The gi provides a benefit against:

  • stronger but less technically skilled opponents
  • weaker but similarly skilled opponents

No-gi provides a benefit against:

  • weaker and more technically skilled opponents
  • stronger but similarly skilled opponents

Your preference for gi or no-gi is likely to be affected by the opponents that you regularly compete against. Here’s a cheatsheet to determine whether gi or no-gi will give you the advantage against an opponent. Consider your regular training partners and your preference for gi or no-gi. Notice a correlation?

Grappling Cheatsheet

As a coach, my job is to provide a training environment where people can learn BJJ safely and effectively. But there’s more to it than that. My job is to ensure that they learn how to keep themselves safe while training and competing.

These two things are not the same.

The most important thing to understand in BJJ is that your safety is your responsibility. Make sure you can keep yourself safe. Don’t rely on rules or referees to keep you safe. The following video shows that you can’t rely on rules and referees.

When you train in the gym, you are friends with the people you are training with and you know that they will look out for your safety. In a competition, or when training at another gym, you can’t afford to rely on your opponent to look out for you.

This means that you must train with illegal moves in the gym. When you train heel hooks, slicers, knee reaping, spinal locks etc with training partners you trust, you begin to understand those moves. When you understand the moves, you know when to tap and when to continue working your escape. More importantly, understanding the moves allows you to see the move coming and allows you to avoid getting caught right from the start. Just because a move is illegal doesn’t mean that someone won’t try to apply it on you.

Basic risk assessment. The worst injury that could happen to you is a spinal injury. Your game should be designed around this risk. Everytime you are in a position where your opponent can pick you up is a potential spinal injury. This means jumping guard, armbars from underneath, spider guard, closed guard. If you play in these positions you should expect to be picked up and you must know how to bail safely. A more prudent approach is to just avoid these positions entirely.

BJJ is a combat sport. Most of the time it’s a friendly sport. But in competition where emotions are high, it can turn into a fight. Your safety is your responsibility.

The majority of BJJ competitions follow the IBJJF ruleset or a variation of it. The objective in a BJJ match is for two competitors to battle to be the first to submit the other. This simple objective sounds like fun for the competitors and promises excitement for the spectators. So why aren’t IBJJF matches like this? Why are they boring to watch, confusing to score and not a lot of fun to compete in?

If you’ve never competed under any other ruleset, competing under IBJJF rules is fun. Junk food is also delicious when you’re hungry. Our expectations are higher than that. We expect our skills to improve as we train. We expect our coaches and training partners to improve as well. Likewise, we should expect our competition rules to improve.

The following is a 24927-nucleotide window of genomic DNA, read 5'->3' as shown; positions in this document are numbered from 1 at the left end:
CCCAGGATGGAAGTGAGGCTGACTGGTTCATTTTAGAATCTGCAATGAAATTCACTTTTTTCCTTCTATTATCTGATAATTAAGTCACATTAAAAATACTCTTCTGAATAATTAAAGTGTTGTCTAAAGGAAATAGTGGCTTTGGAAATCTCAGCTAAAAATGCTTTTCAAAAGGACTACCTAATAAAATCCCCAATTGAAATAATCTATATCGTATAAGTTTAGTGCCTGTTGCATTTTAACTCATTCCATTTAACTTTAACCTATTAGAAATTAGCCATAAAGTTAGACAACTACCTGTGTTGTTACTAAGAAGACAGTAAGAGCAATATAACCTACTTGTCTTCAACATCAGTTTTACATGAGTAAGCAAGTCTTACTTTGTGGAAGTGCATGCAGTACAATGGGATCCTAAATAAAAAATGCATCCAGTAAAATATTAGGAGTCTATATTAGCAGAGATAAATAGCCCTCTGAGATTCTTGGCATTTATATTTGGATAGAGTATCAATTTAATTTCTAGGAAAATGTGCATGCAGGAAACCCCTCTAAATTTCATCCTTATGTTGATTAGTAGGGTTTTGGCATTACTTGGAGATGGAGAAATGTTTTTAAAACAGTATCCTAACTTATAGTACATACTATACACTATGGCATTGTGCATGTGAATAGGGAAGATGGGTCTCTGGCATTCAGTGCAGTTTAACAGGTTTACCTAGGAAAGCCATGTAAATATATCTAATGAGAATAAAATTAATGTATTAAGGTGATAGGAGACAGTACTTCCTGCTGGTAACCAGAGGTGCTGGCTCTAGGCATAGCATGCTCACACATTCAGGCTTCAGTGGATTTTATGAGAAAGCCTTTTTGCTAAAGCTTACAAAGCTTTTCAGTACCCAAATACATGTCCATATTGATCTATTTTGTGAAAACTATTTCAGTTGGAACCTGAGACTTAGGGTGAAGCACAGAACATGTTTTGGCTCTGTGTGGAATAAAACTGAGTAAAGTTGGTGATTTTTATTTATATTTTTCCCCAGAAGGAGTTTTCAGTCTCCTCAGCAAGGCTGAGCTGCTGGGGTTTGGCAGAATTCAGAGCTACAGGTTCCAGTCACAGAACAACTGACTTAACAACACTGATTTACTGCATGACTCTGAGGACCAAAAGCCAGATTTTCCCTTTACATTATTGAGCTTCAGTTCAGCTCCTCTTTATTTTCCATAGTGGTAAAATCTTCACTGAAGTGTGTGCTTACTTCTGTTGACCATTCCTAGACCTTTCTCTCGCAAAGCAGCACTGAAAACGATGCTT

The IBJJF is aware that the rules have problems, which is why the rules are tweaked frequently but to no avail. The tweaks just add complexity and further obscure the underlying problem of the ruleset.

The problem with the IBJJF rules is with its fundamental assumption. When the rules were being formed, BJJ matches were won by the traditional strategy of: takedown/sweep → pass guard → knee on belly → mount/back → submit. Not all matches end in submission, so a natural solution is to award points to competitors based on their progression in this strategy. We see this with the points allocation.

  • 2 points takedown
  • 2 points sweep
  • 2 points guard pass
  • 3 points knee on belly
  • 4 points mount or back

(The points for guard passing and knee on belly were later switched in one of the first rule tweaks).

This point allocation (and the mindset behind it) is the root cause of the failure of the IBJJF rules. The rules were initially intended to measure a competitor’s progression to the submission, but instead reward a competitor for following a particular strategy. Deviation from this strategy is penalised. This is a subtle point. Let’s look at examples of how the rules affect, rather than measure a match.

Movements progressing faster towards the submission aren’t rewarded as much as slower ones. Takedown straight to side control 2 points vs takedown to guard then guard pass 5 points. Sweep to side control 2 points vs sweep to guard then guard pass 5 points. Reversal from side control 0 points vs reguard and sweep 2 points.

The failure of the IBJJF rules is that it rewards and penalises strategies instead of the submission. This mindset allows the sport to become politicised. Consider the political effects of the current IBJJF ruleset:

  • strategies involving leg attacks are restricted to make them almost useless
  • particular guards are encouraged by disallowing slams from guard
  • non-traditional guards are discouraged – specific rules for 50/50 position, anti leg reap rules

Let’s consider other grappling rules and how they guide the strategies used by competitors.